The price hike for Recruiters with premium accounts is going to be too steep for many; they will probably stay with their current subscriptions – and searching is becoming harder for them. (We shouldn’t be surprised if InMails will be getting more spam and poorer response next year because of that.) An option to get a job title search is Sales Navigator, not quite a product for recruiters, but, I suppose it’s a way out without getting broke for many. It “only” costs about $1K/yr.

There are multiple other drawbacks with the UI redesign and changes in account options.

On the other hand, even if you do have the money, don’t think that LinkedIn Recruiter subscription will let you search well – the new search syntax is not Boolean, it’s pretty odd and not easy to use.

With all that gloomy future in searching LinkedIn, I invite you to get ready for 2017 – join me for the last webinar of the year, the top-attended-ever

Lecture “Sourcing without LinkedIn” – Wednesday, December 21st, 2016

For my blog readers, I will offer a money-back guarantee for the presentation.

Sign up soon – seating is limited (and it’s already filling up).

Connectifier Uncovers Hidden LinkedIn Profiles

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This Chrome Extension is nothing like Connectifier was before its LinkedIn acquisition, but it’s free and available to everyone. You can get it here:

Connectifier Social Links

Please install it and I will show you how to view out-of-network profiles. It’s simple.

Here is an out-of-network profile and a Connectfier (CF) overlay window:

See, the information that CF shows says (no name). Don’t get discouraged! Click on the LinkedIn button, and – here you go:

You will get to see the full name and profile.

(No Googling or URL manipulations required, by the way).

Nice.

I Search From

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It’s not a secret that Google search results are different for different people. (That’s why sharing a “Boolean string” is rarely enough to tell others how you have searched). Results depend on our locations, using Google.com vs. country-based Google, a language (other than English), and other variables. Searching on a mobile device can show different result pages than the desktop, too.

Telling Google that we are searching from a different country is a reasonable way to find more relevant results, but it doesn’t work smoothly. After all, Google is rightly suspicious of users who appear to be searching from far-away countries within minutes. (Expect to see captchas.)

For those of us sourcing globally, we can get help from a tool for AdWords advertisers to test their ads – Ad Preview Tool. (We have already begun using advertising tools for sourcing!)

I Search From provides convenient User Interface to Google’s AdWords test functionality. Here is what it looks like:

 

And here is what the results look like:

For those of us with love for examining URLs (nerdy, I know!), will notice this part of the URL: &adtest=on. This is what tells to Google to respond appropriately, without worrying how I got from California to Australia in no time. Another nice feature, you can block Google from using your IP address in the tool (the URL addition looks like this) – something we can’t do otherwise (and the IP address does alter the results).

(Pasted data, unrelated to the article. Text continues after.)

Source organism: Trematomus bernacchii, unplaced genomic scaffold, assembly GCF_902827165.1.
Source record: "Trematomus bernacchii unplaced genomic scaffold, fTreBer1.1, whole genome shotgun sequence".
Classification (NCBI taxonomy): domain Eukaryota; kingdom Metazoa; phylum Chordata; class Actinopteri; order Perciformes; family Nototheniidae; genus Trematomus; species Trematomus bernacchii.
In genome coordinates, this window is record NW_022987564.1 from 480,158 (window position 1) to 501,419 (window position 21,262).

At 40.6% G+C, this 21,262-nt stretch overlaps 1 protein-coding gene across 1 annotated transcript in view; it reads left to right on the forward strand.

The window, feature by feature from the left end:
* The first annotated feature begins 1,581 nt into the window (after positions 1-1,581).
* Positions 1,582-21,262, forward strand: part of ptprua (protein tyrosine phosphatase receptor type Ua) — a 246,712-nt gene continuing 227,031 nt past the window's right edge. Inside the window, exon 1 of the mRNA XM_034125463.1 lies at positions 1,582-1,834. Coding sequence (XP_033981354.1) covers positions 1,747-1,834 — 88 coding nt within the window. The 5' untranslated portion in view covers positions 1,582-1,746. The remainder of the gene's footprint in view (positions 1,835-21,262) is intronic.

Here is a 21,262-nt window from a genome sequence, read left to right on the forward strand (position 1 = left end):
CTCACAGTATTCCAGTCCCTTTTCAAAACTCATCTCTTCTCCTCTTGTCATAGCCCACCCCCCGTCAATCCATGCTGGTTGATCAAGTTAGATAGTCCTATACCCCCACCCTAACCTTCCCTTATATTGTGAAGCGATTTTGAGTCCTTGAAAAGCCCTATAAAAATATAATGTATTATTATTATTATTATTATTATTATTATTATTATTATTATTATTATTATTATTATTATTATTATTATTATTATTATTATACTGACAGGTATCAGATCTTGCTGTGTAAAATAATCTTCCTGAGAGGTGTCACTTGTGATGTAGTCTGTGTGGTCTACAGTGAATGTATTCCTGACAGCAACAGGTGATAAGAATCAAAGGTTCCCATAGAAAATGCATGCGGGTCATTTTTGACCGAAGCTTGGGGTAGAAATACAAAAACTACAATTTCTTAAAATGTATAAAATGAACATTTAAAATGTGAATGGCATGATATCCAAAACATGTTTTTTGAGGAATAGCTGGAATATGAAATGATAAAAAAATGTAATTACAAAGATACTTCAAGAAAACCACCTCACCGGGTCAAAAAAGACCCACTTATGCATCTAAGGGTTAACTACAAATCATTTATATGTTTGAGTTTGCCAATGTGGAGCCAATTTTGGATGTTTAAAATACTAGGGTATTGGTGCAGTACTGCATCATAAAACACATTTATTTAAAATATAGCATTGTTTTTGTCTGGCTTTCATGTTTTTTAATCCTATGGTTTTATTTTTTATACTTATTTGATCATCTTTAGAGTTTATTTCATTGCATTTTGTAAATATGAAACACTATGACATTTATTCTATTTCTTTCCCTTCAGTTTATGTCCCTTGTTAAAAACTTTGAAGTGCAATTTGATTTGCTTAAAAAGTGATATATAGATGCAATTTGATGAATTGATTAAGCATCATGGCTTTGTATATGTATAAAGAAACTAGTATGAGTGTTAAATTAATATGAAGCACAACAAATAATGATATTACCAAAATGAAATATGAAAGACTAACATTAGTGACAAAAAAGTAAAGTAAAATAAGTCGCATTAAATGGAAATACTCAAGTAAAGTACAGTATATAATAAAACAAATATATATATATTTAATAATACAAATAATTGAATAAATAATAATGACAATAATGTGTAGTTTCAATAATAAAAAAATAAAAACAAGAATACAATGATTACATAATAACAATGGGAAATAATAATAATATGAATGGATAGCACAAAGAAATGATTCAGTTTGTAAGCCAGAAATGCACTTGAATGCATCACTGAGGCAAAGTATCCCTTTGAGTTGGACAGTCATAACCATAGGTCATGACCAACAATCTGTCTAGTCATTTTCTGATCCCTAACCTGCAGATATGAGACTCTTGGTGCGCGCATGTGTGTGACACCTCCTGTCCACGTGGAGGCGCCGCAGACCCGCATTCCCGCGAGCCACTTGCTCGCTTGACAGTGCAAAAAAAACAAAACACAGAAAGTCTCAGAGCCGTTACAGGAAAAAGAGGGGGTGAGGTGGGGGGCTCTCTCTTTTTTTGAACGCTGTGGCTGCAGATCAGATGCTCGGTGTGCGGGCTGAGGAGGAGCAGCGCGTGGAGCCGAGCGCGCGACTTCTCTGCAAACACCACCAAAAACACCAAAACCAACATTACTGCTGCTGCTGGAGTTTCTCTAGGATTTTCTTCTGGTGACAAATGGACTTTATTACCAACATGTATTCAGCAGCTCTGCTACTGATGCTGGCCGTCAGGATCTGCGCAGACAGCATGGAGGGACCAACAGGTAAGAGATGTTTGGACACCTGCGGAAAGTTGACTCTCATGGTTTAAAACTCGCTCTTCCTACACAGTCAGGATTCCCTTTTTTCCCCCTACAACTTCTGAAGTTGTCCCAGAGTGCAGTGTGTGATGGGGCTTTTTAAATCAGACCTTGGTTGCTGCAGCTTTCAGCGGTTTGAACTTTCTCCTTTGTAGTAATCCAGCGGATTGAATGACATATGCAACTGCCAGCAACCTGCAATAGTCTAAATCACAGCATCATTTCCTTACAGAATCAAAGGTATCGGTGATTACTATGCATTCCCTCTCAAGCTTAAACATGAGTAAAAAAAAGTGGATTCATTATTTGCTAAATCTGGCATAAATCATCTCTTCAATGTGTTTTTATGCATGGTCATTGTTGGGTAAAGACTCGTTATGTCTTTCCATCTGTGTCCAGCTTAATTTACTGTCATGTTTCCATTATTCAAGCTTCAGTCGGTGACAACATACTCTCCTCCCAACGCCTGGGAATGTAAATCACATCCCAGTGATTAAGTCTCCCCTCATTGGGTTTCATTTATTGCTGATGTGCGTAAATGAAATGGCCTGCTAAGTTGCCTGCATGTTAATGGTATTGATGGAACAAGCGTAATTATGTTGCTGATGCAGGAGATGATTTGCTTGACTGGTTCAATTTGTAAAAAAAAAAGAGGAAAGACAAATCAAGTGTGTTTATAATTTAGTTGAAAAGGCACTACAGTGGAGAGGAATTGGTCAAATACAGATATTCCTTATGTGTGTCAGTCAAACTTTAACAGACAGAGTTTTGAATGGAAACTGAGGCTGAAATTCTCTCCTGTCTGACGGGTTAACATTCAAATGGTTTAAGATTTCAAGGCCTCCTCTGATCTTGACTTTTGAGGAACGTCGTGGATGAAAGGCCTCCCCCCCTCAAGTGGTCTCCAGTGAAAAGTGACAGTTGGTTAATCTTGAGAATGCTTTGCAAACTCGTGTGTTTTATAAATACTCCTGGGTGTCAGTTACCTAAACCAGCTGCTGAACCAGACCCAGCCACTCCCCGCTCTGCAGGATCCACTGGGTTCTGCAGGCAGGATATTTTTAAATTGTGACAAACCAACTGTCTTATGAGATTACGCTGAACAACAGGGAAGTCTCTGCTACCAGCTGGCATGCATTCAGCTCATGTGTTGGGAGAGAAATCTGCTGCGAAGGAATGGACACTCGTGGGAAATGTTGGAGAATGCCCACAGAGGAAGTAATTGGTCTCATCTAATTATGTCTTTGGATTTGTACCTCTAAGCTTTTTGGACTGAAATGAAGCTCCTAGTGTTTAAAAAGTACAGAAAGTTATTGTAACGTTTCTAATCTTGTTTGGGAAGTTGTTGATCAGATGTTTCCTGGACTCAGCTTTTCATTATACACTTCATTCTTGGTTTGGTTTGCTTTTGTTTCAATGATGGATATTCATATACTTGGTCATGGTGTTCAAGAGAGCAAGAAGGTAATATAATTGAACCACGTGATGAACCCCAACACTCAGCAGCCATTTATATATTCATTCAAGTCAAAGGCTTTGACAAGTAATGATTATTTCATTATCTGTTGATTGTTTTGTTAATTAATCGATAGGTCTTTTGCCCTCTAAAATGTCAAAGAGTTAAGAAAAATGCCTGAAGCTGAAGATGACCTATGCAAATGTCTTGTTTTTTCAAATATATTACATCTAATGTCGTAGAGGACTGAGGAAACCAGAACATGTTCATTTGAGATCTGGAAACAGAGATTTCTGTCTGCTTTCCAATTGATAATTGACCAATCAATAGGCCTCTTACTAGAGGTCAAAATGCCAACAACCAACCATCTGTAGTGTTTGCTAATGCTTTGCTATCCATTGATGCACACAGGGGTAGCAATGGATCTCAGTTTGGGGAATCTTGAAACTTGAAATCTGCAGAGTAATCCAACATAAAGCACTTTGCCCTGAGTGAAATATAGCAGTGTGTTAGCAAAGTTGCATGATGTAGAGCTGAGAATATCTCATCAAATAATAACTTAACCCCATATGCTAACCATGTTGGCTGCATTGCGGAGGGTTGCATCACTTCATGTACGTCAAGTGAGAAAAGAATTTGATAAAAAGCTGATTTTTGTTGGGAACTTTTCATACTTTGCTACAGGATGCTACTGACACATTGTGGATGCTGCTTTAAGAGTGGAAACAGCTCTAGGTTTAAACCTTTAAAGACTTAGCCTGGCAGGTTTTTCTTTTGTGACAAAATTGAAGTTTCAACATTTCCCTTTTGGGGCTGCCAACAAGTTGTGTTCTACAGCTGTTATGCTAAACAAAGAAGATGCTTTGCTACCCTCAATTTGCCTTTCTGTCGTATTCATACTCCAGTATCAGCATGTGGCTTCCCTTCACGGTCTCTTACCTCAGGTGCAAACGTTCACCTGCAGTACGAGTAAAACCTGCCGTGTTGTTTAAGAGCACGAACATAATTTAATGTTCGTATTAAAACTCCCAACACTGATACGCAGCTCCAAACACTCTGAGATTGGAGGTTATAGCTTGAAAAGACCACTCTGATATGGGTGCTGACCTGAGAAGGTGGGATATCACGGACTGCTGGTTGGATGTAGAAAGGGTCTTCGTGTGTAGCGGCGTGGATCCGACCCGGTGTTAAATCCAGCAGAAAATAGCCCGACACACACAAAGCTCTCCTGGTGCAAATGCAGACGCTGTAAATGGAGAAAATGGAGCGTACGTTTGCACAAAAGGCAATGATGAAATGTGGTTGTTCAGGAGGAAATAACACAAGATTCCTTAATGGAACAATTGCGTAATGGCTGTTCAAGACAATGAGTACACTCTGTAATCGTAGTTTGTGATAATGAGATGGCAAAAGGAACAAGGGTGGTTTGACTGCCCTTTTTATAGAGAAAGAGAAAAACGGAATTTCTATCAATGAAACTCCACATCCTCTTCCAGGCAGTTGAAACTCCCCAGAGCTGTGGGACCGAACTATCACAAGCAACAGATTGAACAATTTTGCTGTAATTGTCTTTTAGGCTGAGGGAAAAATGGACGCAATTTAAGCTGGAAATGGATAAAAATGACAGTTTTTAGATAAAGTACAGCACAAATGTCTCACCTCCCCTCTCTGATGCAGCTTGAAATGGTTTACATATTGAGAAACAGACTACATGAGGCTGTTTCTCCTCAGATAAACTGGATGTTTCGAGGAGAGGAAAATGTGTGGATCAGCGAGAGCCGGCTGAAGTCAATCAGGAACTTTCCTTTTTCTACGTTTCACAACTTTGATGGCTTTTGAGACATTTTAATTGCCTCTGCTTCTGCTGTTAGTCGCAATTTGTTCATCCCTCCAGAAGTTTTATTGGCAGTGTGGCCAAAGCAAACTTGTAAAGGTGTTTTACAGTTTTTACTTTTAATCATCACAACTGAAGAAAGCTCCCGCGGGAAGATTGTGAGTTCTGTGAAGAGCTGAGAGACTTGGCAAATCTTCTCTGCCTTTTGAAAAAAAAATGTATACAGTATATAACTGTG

Bottom line, the AdWords test tool, and I Search From as a UI for it, can be of much help when sourcing in a place different than where you are.

Are you looking to upgrade your Sourcing Toolbox for 2017? Please join me at

Productivity Tools Webinar –  – Thursday, December 15th, 2016

where we’ll go over 50+ tools – slides, video, a tip sheet, and one month of support are included.

 

 

 

Social Media Management 101 for Recruiters

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social-media-management

As Recruiters, we are already online a lot – we work with online job postings and interact with potential candidates on social media. However, in this “connected” day and age, every Recruiter would benefit from taking further steps by incorporating basic social marketing skills and tools into his or her daily practice.

Social Media Management Tools share content across multiple social accounts, such as LinkedIn member account and company pages, Twitter IDs, Facebook member, company pages, and groups, and Google-Plus profile and pages.

Buffer and Hootsuite are two popular tools in this category.

buffer

Here is how these tools work. The user sets a “sharing” schedule for each included social account – for example, an account could do four shares daily at set times. Then, on an on-going basis, the user adds the content to share to each managed social account’s queue. Social management tools collect the analytics on the shared content (expect to read about analytics and measurements in my next post).

That’s it! This is how social media management tools operate:

  1. Set social accounts and schedules
  2. Populate each account’s content queue
  3. Let it run and see the stats

These tools are open-ended as to what content they share – the user fills the content queues.

A word on pricing. Most social management tools have a free option that is pretty limited (but is good to test the tool) and a low-cost option (around $10/mo) that would work for most of us. An exception is Sprout Social – its cheapest option has gone up to $59 per month, perhaps more than many us (who are not professional marketers) would spend.